Antislavery heritage and new histories in Hull

As my research is so strongly grounded in contemporary museum practise, I thought it would be useful to gain as much practical experience in different museum settings as I could. I therefore opted to do two placements; one at the International Slavery Museum (ISM) in Liverpool, and one with Hull’s Heritage Learning Team. Whilst both very different, I was given fantastic opportunities to see how different aspects of the museum team engage with the topic of antislavery- the main focus of my PhD research. At the ISM I worked with the curatorial team, and at Heritage Learning I worked with a team of heritage educators who work across the museum sites in Hull. I spent three weeks at both placements working on a range of projects.

When I arrived at both of my placements, the first thing that struck me was the team spirit inherent to the organisations. Although both quite small the teams of staff were all very welcoming and clearly committed to delivering the best heritage experiences. The other thing that struck me was the range of projects these small teams are involved in- at the ISM staff are working on contemporary collecting, new exhibitions, and outreach volunteer programmes, whilst at Heritage Learning the team has been designing a new history curriculum for Hull primary schools. Needless to say all the staff are very busy, but such is life, it seems, if you’re a museum professional!

All these exciting projects meant that I got some great hands on experience during both my placements. At the ISM I was asked to review exhibition text for an upcoming exhibition featuring revolutionary posters, as well as transcribe letters from British plantation owners in the 1780s. The transcription was a test of patience though, as the handwriting was quite illegible. Another thing I was asked to do was examine a new package of acquisitions, new objects bought for the museum’s collection. These were a set of thirty Black Panther newspapers, dating from around 1960-1980. I had never seen anything like these before, and it was fascinating being the first person at the museum to be able to read them, check their condition and create a report about their contents. Although fascinating objects, they were also quite challenging- their language and imagery made for some difficult, but also enlightening, reading at times.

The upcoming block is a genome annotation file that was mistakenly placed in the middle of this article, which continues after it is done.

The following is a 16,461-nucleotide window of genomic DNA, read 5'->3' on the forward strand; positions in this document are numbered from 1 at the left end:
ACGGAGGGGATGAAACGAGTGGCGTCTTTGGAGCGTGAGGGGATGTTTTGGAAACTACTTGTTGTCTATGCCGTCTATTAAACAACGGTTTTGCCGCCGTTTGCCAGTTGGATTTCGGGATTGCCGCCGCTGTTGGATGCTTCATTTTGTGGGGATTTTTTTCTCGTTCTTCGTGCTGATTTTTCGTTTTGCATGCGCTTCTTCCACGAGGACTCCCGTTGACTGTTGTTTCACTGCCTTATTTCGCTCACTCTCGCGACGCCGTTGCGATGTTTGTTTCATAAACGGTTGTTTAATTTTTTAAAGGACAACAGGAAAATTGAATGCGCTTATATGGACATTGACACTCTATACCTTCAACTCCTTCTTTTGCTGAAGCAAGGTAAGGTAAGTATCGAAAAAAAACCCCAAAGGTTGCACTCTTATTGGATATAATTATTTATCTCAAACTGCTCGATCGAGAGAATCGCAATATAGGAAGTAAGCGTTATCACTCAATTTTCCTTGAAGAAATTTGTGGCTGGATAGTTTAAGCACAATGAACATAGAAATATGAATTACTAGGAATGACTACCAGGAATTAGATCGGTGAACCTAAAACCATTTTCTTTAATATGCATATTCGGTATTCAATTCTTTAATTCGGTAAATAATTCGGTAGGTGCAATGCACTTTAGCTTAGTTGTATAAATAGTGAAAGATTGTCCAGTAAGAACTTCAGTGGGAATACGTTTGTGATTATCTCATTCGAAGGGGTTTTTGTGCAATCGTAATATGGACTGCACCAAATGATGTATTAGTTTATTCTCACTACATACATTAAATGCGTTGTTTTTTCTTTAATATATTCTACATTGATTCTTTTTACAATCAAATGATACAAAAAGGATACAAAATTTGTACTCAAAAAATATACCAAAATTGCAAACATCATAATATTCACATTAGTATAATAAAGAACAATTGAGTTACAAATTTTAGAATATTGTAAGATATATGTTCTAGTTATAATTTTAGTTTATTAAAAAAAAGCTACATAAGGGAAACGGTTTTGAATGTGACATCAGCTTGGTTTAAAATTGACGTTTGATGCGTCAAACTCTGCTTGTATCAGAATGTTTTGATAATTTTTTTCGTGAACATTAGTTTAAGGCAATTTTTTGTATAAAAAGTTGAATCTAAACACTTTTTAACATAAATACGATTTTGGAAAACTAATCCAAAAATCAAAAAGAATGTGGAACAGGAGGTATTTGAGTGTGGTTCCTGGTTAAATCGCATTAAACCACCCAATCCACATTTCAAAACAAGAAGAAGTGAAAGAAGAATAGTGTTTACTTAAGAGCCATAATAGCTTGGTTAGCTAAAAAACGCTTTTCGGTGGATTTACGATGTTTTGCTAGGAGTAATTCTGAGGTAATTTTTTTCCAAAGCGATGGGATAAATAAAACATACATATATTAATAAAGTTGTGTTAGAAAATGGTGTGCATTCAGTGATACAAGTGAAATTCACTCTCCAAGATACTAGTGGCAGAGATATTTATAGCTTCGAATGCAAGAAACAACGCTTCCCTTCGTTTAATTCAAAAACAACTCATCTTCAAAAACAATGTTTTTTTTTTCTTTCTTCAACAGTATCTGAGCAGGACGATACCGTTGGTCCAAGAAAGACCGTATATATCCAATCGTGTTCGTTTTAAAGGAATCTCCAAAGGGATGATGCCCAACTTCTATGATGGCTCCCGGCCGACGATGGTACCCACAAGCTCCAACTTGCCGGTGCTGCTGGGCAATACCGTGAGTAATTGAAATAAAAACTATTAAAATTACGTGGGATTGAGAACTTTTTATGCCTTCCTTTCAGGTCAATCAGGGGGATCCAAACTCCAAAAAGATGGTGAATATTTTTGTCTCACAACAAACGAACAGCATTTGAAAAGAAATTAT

This is me working on some of the Black Panther Magazines at the International Slavery Museum, Liverpool. The newspapers can be viewed at the Maritime Archives, by request.


While working with Hull’s Heritage Learning team, I was able to be part of creating Hull’s new history curriculum, which will be rolled out to subscribing primary schools across the city in 2017. As part of this I have been researching a wide range of topics, including Hull Fair, the Titanic, and famous rugby player Clive Sullivan, to put together information, teaching ideas and examples of primary material for students learning about the history of the city. I was also asked to review the education programmes at Wilberforce House, based on my personal experiences of other museums and my academic expertise. This was really interesting with my PhD research in mind, to see how far (or not!) interpretations of slavery have come since the bicentenary of the abolition of the British slave trade almost a decade ago.

My placements have reinforced in me that heritage work is exciting and rewarding, if extremely busy at times. It is clear that in both organisations, museums are constantly adapting to this new twenty-first century, with work that is making the past relevant to their audiences, in interesting and engaging ways. No longer purely academic or educational places, museums are striving for inclusive programmes and displays showcasing a wide range of objects, inviting and encouraging visitor discussions across all sorts of topics. Local history and exhibitions relating to contemporary issues are becoming increasingly important to the modern museum, connecting the past firmly to the present in our understanding of the modern world.

By Rebecca Nelson

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